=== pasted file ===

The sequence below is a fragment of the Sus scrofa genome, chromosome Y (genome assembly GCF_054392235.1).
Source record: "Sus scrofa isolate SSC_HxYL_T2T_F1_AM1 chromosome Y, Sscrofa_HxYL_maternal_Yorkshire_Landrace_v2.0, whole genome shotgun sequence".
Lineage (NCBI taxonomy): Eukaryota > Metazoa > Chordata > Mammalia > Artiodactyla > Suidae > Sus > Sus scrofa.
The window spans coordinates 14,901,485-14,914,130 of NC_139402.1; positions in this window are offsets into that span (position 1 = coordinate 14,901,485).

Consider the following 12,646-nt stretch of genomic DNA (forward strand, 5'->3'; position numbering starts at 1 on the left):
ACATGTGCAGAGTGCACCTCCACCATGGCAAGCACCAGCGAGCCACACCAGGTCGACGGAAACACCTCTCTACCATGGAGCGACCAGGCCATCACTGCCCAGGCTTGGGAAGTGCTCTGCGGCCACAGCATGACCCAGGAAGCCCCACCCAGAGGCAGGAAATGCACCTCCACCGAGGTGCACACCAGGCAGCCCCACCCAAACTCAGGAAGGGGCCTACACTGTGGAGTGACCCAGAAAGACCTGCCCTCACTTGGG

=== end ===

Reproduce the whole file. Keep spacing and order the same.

The sequence below is a fragment of the Sus scrofa genome, chromosome Y (genome assembly GCF_054392235.1).
Source record: "Sus scrofa isolate SSC_HxYL_T2T_F1_AM1 chromosome Y, Sscrofa_HxYL_maternal_Yorkshire_Landrace_v2.0, whole genome shotgun sequence".
Lineage (NCBI taxonomy): Eukaryota > Metazoa > Chordata > Mammalia > Artiodactyla > Suidae > Sus > Sus scrofa.
The window spans coordinates 14,901,485-14,914,130 of NC_139402.1; positions in this window are offsets into that span (position 1 = coordinate 14,901,485).

Consider the following 12,646-nt stretch of genomic DNA (forward strand, 5'->3'; position numbering starts at 1 on the left):
ACATGTGCAGAGTGCACCTCCACCATGGCAAGCACCAGCGAGCCACACCAGGTCGACGGAAACACCTCTCTACCATGGAGCGACCAGGCCATCACTGCCCAGGCTTGGGAAGTGCTCTGCGGCCACAGCATGACCCAGGAAGCCCCACCCAGAGGCAGGAAATGCACCTCCACCGAGGTGCACACCAGGCAGCCCCACCCAAACTCAGGAAGGGGCCTACACTGTGGAGTGACCCAGAAAGACCTGCCCTCACTTGGG